Mortgages key to member relationships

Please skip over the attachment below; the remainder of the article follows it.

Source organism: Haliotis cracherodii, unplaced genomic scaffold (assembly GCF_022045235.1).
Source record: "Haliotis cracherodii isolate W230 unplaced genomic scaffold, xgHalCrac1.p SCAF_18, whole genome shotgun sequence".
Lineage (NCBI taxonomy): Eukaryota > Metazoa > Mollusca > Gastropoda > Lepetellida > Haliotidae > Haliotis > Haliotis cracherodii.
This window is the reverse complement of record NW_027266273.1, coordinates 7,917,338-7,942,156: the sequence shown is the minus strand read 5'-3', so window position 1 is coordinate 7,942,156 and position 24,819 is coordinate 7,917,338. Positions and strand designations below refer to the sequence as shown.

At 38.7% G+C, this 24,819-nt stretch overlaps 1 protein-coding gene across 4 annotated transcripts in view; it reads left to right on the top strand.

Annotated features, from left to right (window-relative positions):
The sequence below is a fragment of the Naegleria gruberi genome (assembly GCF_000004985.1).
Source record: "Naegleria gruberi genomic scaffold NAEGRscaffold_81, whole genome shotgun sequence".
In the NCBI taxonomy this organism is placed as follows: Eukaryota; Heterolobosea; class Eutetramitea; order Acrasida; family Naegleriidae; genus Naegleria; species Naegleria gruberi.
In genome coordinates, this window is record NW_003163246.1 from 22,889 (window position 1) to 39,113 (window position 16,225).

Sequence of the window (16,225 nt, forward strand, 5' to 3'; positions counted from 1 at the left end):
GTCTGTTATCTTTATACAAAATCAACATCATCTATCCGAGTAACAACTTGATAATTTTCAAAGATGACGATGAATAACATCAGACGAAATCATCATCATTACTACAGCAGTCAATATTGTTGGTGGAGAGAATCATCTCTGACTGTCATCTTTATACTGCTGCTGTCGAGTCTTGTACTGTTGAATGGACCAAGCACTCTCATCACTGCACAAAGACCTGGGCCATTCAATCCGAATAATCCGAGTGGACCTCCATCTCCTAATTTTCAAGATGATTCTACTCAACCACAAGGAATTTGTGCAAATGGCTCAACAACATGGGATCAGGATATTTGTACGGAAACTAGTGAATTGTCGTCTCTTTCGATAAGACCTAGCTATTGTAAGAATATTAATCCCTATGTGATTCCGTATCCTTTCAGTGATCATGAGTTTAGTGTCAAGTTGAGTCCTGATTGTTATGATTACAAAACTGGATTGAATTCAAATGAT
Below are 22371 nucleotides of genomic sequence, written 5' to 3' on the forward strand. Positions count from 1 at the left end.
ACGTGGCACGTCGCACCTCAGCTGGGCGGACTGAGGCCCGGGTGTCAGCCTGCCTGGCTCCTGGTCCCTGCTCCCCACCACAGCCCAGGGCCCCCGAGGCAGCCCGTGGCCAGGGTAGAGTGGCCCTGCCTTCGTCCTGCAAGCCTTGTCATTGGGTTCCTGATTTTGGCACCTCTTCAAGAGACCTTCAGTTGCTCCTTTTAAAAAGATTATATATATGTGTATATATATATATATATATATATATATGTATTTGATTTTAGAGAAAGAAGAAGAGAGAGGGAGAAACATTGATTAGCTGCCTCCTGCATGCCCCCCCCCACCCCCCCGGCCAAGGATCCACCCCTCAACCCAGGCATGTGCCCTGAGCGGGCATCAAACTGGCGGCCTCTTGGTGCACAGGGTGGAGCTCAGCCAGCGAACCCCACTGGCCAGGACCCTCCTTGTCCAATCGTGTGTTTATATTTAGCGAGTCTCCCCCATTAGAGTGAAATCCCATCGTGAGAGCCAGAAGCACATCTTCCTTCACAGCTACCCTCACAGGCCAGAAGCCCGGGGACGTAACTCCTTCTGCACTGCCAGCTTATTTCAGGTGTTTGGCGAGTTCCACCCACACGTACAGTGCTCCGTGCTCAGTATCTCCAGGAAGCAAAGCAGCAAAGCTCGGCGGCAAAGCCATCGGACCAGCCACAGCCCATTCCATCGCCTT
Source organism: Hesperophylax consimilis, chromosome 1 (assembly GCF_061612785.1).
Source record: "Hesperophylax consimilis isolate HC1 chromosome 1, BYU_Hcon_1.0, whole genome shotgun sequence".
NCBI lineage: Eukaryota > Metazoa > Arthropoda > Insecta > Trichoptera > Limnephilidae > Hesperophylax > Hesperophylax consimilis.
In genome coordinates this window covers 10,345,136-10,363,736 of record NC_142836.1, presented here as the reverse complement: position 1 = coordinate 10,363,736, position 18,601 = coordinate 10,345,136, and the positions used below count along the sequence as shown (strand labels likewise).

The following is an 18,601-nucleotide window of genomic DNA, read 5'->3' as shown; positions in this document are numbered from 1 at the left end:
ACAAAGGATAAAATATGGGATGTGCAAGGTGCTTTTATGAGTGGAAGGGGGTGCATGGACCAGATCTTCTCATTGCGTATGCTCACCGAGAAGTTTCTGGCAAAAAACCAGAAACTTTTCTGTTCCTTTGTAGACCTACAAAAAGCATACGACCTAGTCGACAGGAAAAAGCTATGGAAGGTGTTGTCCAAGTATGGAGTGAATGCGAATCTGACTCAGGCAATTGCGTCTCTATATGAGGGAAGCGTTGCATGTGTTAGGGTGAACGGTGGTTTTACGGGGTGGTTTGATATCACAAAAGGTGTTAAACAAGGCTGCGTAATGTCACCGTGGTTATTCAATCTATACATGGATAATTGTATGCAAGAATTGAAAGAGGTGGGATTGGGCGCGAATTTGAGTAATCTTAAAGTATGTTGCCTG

Some very strong points that credit unions, especially smaller credit unions, really need to hear were made in the opinion article by Edward Burger of Midwest Loan Services Inc., "Sell the mortgage if you must, but retain the servicing" in the July 4th issue of Credit Union Times. Mr. Burger makes the important point that all credit unions, regardless of size, should have some method of bringing real estate loans to their members. That it can be done, and it can be done at no cost to the credit union, is something credit unions do not always realize. However, whether or not a credit union has mortgage loans serviced in its own name is not what will make or break the members' relationship with the credit union. Being able to serve every member is. If a member comes in for a mortgage loan and is denied because he can't put 10% down or for any other number of reasons, but that member then has no problem at all getting approved at a local mortgage company, what message is the credit union sending its members? "We'll help you buy a house, but only if you can make a large down payment"? "If your credit union says no, try a bank"? What ever happened to people helping people? I see too many mortgage departments in credit unions with fixed ideas about what they want to offer. They wonder why they end up filling out VOD's for members who have applied with other lenders. They wonder why credit unions only have 2% of mortgage loans in this country. Mr. Burger is right. Mortgages are the cornerstone of a consumer's banking relationship, and if you have a member's mortgage, you'll be more likely to have his or her checking account. It's also important to make sure that members will not be cross-sold on other financial services that may compete with the credit union. (And just because someone else services your loans, does not mean your members will be cross-sold. Even Wells Fargo has an option for credit unions where members will not be solicited for any other financial products.) But refusing to offer loans which are difficult to service, (such as government loans), because you want to service everything, is counterproductive. How can credit unions use real estate lending to become the primary financial institution of more members? The answer is simple. Credit unions need to focus on their members' needs, and partner with lenders who will provide them with programs to fit those needs. FHA, VA, down payment assistance, jumbo, construction and renovation loans all satisfy specific needs and are available to your members from other sources. Bring these programs into the credit union together with competitive rates and excellent service, and you'll be nurturing the unique relationship that credit unions have with their members, whether your name is on the mortgage or not. Laura M. Enock Credit Union Specialist Wells Fargo Home Mortgage Minneapolis, Minn.